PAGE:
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Muza Lab designs interiors of South America’s first luxury sleeper train in Peru

Drawing upon the palettes and textures of the majestic terrain, as well as Peruvian crafts and artistry, Muza has developed an understated concept of timeless luxury.

Muza Lab has exquisitely re-imagined the slow travel experience through their interior design of South America's first luxury sleeper train, Belmond Andean Explorer in Peru, which launched on the rails early May 2017. Working closely with Belmond to complement the brand’s heritage for properties that sit at one with nature, the studio has harmoniously woven cultural connections with inspirations from the idyllic surroundings, creating a detailed backdrop for the breathtaking spectacle of the Peruvian Andes.

“We design journeys,” explains Inge Moore, founder of Muza Lab, “and with Belmond Andean Explorer, we have distilled the romance, nostalgia and freedom of the train voyage. The train is a place of transition where time seems to slow down between the departure and the arrival. Our vision was to design somewhere to ponder and dream, a space where the beauty of the land can infuse the soul.”

A New Train Experience
Soft, neutral tones create an open, airy feel that allows the amazing vistas to take centre stage. Drawing upon the palettes and textures of the majestic terrain, as well as Peruvian crafts and artistry, Muza has developed an understated concept of timeless luxury. Select nostalgic elements of the original train, Great South Pacific Express, have been restored or added as emblems of the golden age of train travel. Now, the 16 carriages have been contemporised with a refined, pared-back aesthetic suited to the preferences of today’s travellers. Beautifully crafted furnishings reflect Peru’s heritage and natural bounty to form a welcoming spirit that feels real and honest, from timber floors to linen roman blinds and colourful woven textiles, nearly everything has been locally sourced. Timber wall panels have been painted in muted shades of linen. Muza was also involved in the exterior palette, with the carriages’ original colouration of maroon and ivory updated to glossy blue livery in a nod to Belmond’s 50/50 partnership with PeruRail, whose day train locomotives are also vibrant blue.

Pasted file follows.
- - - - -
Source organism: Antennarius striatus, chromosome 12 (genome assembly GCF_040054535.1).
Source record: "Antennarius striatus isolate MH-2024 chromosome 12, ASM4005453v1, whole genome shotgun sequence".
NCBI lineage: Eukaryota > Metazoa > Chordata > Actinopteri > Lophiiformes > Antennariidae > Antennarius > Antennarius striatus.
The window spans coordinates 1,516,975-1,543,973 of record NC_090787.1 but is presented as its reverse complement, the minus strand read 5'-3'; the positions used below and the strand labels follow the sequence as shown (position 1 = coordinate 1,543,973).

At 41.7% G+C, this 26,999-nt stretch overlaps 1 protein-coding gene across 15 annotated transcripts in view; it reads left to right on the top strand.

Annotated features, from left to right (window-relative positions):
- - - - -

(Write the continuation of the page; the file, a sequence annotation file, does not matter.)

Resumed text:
Sleeper Cabins
Carrying up to 48 passengers, Belmond Andean Explorer has been designed with all the sumptuous amenities guests expect from a luxury travel experience. With each cabin named after Peruvian flora and fauna, four configurations of private, en-suite sleeper cars, along with the observation, piano, spa and two dining cars, all offer passengers the best of the best.

Each sleeper car, whether with double, twin or bunk beds, is a sanctuary uniquely designed as a spacious suite. Timber wall panels have been painted in parchment tones and joinery details renewed; linen-look wallcovering gives the ceilings a tailored look, and seating has been covered in fabric and saffiano leather. New, beautifully-designed neutral carpet has been introduced and lighting and plug-in points have been fully modernised. In the double-bed configuration, a full-height tufted leather headboard exudes a modern, confident style while two blue lounge chairs are ideal for a private breakfast or quiet contemplation. In the twin and bunk cabins, the beds covert to sofas for daytime flexibility.

Muza considered every last detail to make each sleeper car special and unique, from the flower vases to the timeless brass room keys forged into the shape of the Chakana Cross, one of the most enduring shamanic symbols of Incan civilisation and the train’s official crest. Vibrant tapestries cover a pouf in each sleeping car, while baby alpaca accent blankets keep guests warm in chilly altitudes.

The Observation Car
Passengers are offered an up-close immersion in the vibrant landscape from the outdoor deck of the Observation Car, named Ichu after the tall grasses dotted across the plains. Either leaning against the scrolled balcony rails or relaxing in the round seat covered in fabrics from traditional dresses sourced by Muza at a Cusco market, guests can enjoy nearly 360-degree views. The sensory thrill of the brisk wind rushing by as the train climbs 4,900 metres into the clouds makes for an unforgettable experience.